Guest Speaker: Louis-Noel Pouchet
Visiting Assistant Professor
University of California, Los Angeles
Talk Abstract: For application developers, the era of improved performance "for free" by means of increased clock speed and on-chip instruction-level parallelism is over. We saw dramatic and disruptive changes to the cope, with multi-core processors becoming ubiquitous, and power density and energy considerations becoming the primary constraints driving technology directions. Customized accelerators, as illustrated by the work of the Center for Domain-Specific Computing, emerge as one of the key components to achieve the power efficiency demanded in the next-generation computing devices. Non-homogeneous CPU cores and ever-increasing complexity of System-on-Chips are on the roadmap of most manufacturers. In a word, computing platforms are now heterogeneous, after decades of mass-marketing homogeneous single-core x86 processors. These developments have dramatically changed the role and expectations of optimizing compilers: we expect from them high performance of the application for a wide variety of targets, which is absolutely critical both for embedded and mainstream computing as well as the push to exascale computing at the high end. Three key challenges have arisen from these changes, and must be tackled to deliver the much anticipated energy and execution time improvements those architectures have been designed for.
- Performance portability, to improve the productivity of developers.
- Application modeling, to bridge the semantics gap between the application designer and the input to the compilation toolchain.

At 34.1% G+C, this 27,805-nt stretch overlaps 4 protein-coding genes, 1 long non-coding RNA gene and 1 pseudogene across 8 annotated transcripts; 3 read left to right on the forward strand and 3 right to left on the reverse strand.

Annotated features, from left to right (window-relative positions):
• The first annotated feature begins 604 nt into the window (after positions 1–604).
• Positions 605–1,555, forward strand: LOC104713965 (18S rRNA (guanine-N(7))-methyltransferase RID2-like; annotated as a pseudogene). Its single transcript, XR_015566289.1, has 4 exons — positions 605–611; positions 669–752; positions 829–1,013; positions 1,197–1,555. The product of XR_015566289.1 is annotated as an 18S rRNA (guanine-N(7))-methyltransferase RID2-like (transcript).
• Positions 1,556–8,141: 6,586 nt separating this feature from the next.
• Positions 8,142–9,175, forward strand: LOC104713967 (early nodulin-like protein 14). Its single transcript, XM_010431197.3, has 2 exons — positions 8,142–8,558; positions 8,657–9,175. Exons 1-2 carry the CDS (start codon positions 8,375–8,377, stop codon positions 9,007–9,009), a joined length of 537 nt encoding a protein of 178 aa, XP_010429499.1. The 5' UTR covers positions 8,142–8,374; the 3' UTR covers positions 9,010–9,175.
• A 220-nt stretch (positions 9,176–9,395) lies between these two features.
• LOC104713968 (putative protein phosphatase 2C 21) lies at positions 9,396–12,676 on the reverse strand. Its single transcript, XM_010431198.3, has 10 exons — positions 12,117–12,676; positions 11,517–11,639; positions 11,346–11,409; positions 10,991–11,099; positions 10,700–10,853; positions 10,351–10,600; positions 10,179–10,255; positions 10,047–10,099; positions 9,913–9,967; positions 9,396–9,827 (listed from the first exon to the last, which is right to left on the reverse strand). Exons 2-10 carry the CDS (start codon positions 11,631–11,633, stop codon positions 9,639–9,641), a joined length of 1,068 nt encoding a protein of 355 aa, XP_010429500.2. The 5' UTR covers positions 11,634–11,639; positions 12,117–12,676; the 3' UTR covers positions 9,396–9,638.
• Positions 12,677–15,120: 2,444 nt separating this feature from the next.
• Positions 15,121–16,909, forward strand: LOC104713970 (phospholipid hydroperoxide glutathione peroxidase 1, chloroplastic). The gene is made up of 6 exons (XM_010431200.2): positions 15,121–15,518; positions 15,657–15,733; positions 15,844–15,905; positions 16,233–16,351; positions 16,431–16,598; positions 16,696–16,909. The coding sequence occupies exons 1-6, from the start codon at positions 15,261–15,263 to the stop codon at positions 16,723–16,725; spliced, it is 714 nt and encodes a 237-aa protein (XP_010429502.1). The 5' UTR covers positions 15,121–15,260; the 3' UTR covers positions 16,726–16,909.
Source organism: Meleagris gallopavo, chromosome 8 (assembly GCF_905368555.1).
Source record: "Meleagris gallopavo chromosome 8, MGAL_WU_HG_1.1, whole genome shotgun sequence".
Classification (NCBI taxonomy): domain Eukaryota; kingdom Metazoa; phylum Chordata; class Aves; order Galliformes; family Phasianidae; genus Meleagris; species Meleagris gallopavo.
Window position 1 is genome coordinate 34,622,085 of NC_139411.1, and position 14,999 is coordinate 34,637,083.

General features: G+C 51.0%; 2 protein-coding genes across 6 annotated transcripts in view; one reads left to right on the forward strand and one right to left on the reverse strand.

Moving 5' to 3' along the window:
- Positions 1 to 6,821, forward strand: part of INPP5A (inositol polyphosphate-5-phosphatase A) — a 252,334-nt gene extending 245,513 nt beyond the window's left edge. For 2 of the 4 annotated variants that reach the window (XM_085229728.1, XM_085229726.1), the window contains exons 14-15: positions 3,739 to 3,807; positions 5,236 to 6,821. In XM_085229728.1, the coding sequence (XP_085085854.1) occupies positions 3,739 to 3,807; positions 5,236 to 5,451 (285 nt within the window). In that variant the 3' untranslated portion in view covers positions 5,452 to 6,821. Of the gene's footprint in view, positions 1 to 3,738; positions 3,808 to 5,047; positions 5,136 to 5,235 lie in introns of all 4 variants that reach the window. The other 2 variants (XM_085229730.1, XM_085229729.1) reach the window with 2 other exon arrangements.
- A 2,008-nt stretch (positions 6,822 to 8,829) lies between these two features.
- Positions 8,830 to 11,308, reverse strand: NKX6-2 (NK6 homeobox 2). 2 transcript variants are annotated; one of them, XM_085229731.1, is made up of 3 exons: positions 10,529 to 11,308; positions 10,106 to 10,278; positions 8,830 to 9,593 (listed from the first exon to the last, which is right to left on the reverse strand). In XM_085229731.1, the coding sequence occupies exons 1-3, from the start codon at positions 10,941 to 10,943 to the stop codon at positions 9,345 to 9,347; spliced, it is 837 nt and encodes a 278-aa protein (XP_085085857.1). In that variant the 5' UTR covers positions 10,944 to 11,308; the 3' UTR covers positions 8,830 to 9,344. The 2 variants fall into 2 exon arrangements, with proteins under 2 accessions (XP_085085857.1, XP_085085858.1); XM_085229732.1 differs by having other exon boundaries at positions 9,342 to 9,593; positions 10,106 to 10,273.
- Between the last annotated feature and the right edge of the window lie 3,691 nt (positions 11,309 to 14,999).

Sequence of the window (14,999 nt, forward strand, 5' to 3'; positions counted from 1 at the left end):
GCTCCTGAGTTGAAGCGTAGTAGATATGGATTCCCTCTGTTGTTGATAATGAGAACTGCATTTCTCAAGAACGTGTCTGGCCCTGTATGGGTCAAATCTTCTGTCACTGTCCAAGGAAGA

- Hardware acceleration, to leverage the purpose-optimized computing capability of the hardware for a given application.
In this talk I will present current and upcoming research to address the above challenges, crossing the boundaries between application design, compiler optimization, and architectural configuration; and give perspective on the next milestones in optimizing compilation research in the big data era.
About the Speaker: Louis-Noel Pouchet is a Visiting Assistant Professor at the University of California, Los Angeles. He is an active member of the NSF Center for Domain-Specific Computing (CDSC), working on both software and hardware customization. He is working on domain-specific languages and compilers for scientific computing, and has designed numerous optimizing compilation approaches to effectively map applications to CPUs, FPGAs and SoCs. He is also the author of PolyOpt, PoCC and PolyBench, three software packages dedicated to polyhedral compilation.
Host: P Sadayappan
* Louis-Noel Pouchet is a CSE faculty candidate